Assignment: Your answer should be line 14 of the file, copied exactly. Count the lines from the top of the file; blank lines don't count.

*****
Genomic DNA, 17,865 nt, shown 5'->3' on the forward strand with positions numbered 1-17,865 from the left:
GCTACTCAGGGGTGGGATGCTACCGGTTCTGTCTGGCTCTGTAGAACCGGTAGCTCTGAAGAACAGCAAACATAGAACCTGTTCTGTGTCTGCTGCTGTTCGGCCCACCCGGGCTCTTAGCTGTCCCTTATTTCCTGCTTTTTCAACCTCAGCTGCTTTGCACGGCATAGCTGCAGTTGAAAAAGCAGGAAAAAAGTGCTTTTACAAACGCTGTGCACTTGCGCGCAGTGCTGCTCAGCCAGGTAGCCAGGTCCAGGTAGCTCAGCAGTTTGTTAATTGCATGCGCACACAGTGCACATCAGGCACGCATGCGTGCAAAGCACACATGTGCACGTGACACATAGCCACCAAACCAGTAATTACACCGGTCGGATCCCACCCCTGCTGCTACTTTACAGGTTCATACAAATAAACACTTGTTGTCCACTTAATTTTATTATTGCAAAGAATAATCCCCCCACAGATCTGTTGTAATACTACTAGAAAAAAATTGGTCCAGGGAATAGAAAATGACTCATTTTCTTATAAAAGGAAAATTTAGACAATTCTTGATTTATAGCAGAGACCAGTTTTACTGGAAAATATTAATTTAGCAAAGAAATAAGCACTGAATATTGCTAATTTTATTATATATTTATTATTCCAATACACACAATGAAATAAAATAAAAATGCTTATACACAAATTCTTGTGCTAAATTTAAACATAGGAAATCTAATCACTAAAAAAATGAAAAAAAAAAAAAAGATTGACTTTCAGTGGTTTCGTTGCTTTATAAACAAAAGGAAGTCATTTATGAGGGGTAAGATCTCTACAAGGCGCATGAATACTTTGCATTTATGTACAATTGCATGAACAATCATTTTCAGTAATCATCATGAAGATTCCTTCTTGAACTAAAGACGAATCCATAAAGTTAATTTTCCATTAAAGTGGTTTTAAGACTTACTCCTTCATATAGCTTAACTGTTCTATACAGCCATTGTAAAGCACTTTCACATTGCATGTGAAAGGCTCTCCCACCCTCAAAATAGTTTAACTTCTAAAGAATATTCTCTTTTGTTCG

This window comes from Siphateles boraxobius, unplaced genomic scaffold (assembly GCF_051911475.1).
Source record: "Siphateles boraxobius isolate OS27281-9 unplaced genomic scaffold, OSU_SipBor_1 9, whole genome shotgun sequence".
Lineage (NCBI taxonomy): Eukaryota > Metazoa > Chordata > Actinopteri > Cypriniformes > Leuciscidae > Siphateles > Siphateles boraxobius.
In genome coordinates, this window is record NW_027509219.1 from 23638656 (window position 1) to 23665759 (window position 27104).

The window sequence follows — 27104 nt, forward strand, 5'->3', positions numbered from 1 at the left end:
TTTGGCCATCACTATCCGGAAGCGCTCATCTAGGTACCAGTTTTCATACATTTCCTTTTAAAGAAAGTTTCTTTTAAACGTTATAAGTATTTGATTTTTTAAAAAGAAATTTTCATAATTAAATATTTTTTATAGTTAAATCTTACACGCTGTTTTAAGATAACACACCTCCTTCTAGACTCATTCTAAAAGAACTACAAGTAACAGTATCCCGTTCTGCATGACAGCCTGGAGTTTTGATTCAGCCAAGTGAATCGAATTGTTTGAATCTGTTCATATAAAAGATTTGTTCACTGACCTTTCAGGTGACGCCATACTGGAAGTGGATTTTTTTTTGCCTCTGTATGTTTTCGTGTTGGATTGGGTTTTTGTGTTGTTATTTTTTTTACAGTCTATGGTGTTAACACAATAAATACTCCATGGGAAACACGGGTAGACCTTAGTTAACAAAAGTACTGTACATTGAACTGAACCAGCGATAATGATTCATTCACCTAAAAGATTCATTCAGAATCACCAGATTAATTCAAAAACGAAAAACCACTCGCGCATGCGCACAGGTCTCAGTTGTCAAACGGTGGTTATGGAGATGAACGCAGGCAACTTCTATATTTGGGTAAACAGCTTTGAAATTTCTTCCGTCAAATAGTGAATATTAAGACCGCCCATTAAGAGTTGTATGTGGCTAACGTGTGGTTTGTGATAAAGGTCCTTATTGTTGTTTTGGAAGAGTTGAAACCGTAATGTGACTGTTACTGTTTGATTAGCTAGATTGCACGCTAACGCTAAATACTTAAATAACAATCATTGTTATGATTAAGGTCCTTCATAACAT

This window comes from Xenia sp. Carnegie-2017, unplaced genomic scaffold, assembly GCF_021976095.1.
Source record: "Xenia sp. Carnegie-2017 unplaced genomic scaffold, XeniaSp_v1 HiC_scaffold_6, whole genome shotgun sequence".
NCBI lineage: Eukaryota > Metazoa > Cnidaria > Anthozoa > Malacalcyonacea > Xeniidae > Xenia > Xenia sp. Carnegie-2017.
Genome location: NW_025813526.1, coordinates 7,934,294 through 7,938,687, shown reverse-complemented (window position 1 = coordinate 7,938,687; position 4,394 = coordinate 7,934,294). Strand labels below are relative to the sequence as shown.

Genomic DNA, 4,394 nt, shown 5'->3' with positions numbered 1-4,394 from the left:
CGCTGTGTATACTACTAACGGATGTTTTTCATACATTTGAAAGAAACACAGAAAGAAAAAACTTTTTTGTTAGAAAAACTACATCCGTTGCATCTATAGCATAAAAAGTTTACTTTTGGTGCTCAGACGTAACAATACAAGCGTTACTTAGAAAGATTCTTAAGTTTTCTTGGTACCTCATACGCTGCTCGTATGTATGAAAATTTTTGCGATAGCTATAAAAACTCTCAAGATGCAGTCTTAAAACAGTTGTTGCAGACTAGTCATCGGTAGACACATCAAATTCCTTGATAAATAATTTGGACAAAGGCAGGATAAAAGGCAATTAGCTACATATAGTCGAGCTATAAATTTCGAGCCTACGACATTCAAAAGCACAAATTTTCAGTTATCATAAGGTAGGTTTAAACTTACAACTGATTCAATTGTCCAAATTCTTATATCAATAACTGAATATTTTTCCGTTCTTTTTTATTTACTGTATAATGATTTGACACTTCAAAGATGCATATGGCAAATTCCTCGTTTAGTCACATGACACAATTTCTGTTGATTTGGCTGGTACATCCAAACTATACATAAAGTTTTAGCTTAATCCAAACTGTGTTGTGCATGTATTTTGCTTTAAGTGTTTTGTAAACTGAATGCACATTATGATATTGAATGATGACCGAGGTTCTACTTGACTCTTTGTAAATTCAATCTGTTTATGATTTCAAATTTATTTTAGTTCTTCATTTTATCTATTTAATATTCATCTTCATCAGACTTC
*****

CGCTGTGTATACTACTAACGGATGTTTTTCATACATTTGAAAGAAACACAGAAAGAAAAAACTTTTTTGTTAGAAAAACTACATCCGTTGCATCTATAGCATAAAAAGTTTACTTTTGGTGCTCAGACGTAACAATACAAGCGTTACTTAGAAAGATTCTTAAGTTTTCTTGGTACCTCATACGCTGCTCGTATGTATGAAAATTTTTGCGATAGCTATAAAAACTCTCAAGATGCAGTCTTAAAACAGTTGTTGCAGACTAGTCATCGGTAGACACATCAAATTCCTTGATAAATAATTTGGACAAAGGCAGGATAAAAGGCAATTAGCTACATATAGTCGAGCTATAAATTTCGAGCCTACGACATTCAAAAGCACAAATTTTCAGTTATCATAAGGTAGGTTTAAACTTACAACTGATTCAATTGTCCAAATTCTTATATCAATAACTGAATATTTTTCCGTTCTTTTTTATTTACTGTATAATGATTTGACACTTCAAAGATGCATATGGCAAATTCCTCGTTTAGTCACATGACACAATTTCTGTTGATTTGGCTGGTACATCCAAACTATACATAAAGTTTTAGCTTAATCCAAACTGTGTTGTGCATGTATTTTGCTTTAAGTGTTTTGTAAACTGAATGCACATTATGATATTGAATGATGACCGAGGTTCTACTTGACTCTTTGTAAATTCAATCTGTTTATGATTTCAAATTTATTTTAGTTCTTCATTTTATCTATTTAATATTCATCTTCATCAGACTTC